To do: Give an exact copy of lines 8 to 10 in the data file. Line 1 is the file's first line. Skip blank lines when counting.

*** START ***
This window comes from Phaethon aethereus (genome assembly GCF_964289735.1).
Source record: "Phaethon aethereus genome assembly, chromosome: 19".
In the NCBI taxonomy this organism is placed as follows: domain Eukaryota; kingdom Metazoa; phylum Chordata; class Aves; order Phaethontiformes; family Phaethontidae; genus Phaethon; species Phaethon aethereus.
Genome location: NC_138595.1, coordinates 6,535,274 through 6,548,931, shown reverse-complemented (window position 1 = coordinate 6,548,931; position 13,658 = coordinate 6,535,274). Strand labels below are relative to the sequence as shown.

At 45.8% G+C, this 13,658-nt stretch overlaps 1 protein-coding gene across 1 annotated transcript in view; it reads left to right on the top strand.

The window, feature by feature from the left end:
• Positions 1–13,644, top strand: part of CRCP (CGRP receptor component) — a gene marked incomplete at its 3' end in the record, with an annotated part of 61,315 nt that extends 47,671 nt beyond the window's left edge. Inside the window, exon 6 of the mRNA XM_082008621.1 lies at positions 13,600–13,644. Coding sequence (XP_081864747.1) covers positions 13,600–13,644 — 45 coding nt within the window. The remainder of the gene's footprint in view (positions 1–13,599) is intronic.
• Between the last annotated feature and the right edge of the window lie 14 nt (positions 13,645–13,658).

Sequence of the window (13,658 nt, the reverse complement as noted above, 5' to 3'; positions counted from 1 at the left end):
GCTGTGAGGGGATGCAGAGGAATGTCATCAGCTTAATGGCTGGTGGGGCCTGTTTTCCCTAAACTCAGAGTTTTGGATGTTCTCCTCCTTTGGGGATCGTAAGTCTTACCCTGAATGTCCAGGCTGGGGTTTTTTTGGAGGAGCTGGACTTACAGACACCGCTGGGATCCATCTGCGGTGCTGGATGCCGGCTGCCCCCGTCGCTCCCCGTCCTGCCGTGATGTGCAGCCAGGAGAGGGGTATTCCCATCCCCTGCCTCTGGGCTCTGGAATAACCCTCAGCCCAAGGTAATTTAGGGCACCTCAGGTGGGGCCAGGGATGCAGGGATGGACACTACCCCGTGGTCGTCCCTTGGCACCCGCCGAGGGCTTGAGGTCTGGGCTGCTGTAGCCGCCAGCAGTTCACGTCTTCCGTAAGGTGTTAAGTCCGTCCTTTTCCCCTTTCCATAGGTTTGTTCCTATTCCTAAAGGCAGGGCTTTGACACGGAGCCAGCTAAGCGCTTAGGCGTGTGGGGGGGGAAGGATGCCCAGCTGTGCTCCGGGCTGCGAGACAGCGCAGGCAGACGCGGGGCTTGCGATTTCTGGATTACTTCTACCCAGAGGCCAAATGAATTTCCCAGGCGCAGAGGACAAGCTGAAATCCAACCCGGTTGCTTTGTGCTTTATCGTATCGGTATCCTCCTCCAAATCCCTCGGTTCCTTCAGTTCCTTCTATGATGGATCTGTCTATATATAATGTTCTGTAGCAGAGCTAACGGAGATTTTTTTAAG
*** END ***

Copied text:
• Between the last annotated feature and the right edge of the window lie 14 nt (positions 13,645–13,658).

Sequence of the window (13,658 nt, the reverse complement as noted above, 5' to 3'; positions counted from 1 at the left end):
GCTGTGAGGGGATGCAGAGGAATGTCATCAGCTTAATGGCTGGTGGGGCCTGTTTTCCCTAAACTCAGAGTTTTGGATGTTCTCCTCCTTTGGGGATCGTAAGTCTTACCCTGAATGTCCAGGCTGGGGTTTTTTTGGAGGAGCTGGACTTACAGACACCGCTGGGATCCATCTGCGGTGCTGGATGCCGGCTGCCCCCGTCGCTCCCCGTCCTGCCGTGATGTGCAGCCAGGAGAGGGGTATTCCCATCCCCTGCCTCTGGGCTCTGGAATAACCCTCAGCCCAAGGTAATTTAGGGCACCTCAGGTGGGGCCAGGGATGCAGGGATGGACACTACCCCGTGGTCGTCCCTTGGCACCCGCCGAGGGCTTGAGGTCTGGGCTGCTGTAGCCGCCAGCAGTTCACGTCTTCCGTAAGGTGTTAAGTCCGTCCTTTTCCCCTTTCCATAGGTTTGTTCCTATTCCTAAAGGCAGGGCTTTGACACGGAGCCAGCTAAGCGCTTAGGCGTGTGGGGGGGGAAGGATGCCCAGCTGTGCTCCGGGCTGCGAGACAGCGCAGGCAGACGCGGGGCTTGCGATTTCTGGATTACTTCTACCCAGAGGCCAAATGAATTTCCCAGGCGCAGAGGACAAGCTGAAATCCAACCCGGTTGCTTTGTGCTTTATCGTATCGGTATCCTCCTCCAAATCCCTCGGTTCCTTCAGTTCCTTCTATGATGGATCTGTCTATATATAATGTTCTGTAGCAGAGCTAACGGAGATTTTTTTAAG